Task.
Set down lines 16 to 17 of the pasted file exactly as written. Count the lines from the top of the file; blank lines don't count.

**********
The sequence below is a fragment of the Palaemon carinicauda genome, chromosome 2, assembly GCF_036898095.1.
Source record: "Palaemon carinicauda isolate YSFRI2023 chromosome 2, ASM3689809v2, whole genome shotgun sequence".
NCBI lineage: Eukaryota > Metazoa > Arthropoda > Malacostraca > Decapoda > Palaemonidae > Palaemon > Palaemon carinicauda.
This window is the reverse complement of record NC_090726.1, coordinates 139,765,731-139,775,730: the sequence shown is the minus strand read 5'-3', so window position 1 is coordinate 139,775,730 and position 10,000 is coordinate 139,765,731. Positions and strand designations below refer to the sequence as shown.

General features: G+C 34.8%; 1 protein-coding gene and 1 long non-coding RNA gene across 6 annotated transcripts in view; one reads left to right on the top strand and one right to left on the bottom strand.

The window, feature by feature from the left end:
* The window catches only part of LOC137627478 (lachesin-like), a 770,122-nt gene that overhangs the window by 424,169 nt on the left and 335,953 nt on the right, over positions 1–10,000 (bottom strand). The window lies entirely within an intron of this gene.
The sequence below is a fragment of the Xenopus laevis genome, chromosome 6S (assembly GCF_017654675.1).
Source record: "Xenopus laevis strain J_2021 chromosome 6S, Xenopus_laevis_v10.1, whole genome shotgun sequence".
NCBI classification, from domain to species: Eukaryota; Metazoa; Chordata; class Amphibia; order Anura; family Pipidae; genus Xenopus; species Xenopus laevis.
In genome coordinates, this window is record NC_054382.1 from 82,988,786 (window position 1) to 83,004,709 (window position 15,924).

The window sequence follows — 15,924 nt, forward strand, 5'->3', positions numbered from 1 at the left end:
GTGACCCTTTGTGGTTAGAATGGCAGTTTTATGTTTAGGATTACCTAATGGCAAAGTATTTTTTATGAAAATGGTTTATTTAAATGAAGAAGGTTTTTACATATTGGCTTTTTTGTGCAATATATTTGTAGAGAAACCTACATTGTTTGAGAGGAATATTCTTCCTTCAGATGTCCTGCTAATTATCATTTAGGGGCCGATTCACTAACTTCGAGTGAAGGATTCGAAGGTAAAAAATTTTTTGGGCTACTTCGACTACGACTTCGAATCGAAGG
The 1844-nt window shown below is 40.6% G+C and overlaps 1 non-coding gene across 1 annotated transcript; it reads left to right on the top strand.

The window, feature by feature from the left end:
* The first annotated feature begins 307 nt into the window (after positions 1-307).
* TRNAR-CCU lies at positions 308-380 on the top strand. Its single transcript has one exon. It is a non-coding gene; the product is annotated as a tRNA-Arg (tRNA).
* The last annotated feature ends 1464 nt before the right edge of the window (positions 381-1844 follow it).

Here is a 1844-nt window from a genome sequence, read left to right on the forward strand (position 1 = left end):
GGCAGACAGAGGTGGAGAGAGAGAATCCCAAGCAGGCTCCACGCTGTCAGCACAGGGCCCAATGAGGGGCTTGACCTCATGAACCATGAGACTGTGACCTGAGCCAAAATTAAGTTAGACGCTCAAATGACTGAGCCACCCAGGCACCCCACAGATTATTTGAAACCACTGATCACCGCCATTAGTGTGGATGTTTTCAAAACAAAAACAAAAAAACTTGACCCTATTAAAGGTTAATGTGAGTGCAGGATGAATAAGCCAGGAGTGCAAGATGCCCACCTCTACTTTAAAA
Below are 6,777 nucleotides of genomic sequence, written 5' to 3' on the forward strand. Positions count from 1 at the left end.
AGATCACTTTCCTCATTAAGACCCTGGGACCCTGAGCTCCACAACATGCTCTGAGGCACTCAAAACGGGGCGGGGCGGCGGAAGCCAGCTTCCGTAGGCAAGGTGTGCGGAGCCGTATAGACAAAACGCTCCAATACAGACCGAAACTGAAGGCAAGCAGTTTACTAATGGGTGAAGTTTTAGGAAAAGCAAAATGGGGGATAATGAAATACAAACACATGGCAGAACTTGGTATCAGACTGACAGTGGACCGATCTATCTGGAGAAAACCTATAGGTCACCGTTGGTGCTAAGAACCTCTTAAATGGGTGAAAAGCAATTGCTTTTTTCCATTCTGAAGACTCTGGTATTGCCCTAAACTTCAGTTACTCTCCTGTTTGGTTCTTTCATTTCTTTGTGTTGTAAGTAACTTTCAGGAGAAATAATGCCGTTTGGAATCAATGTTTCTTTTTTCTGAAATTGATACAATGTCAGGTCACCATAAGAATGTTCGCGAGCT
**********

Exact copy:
* The first annotated feature begins 307 nt into the window (after positions 1-307).
* TRNAR-CCU lies at positions 308-380 on the top strand. Its single transcript has one exon. It is a non-coding gene; the product is annotated as a tRNA-Arg (tRNA).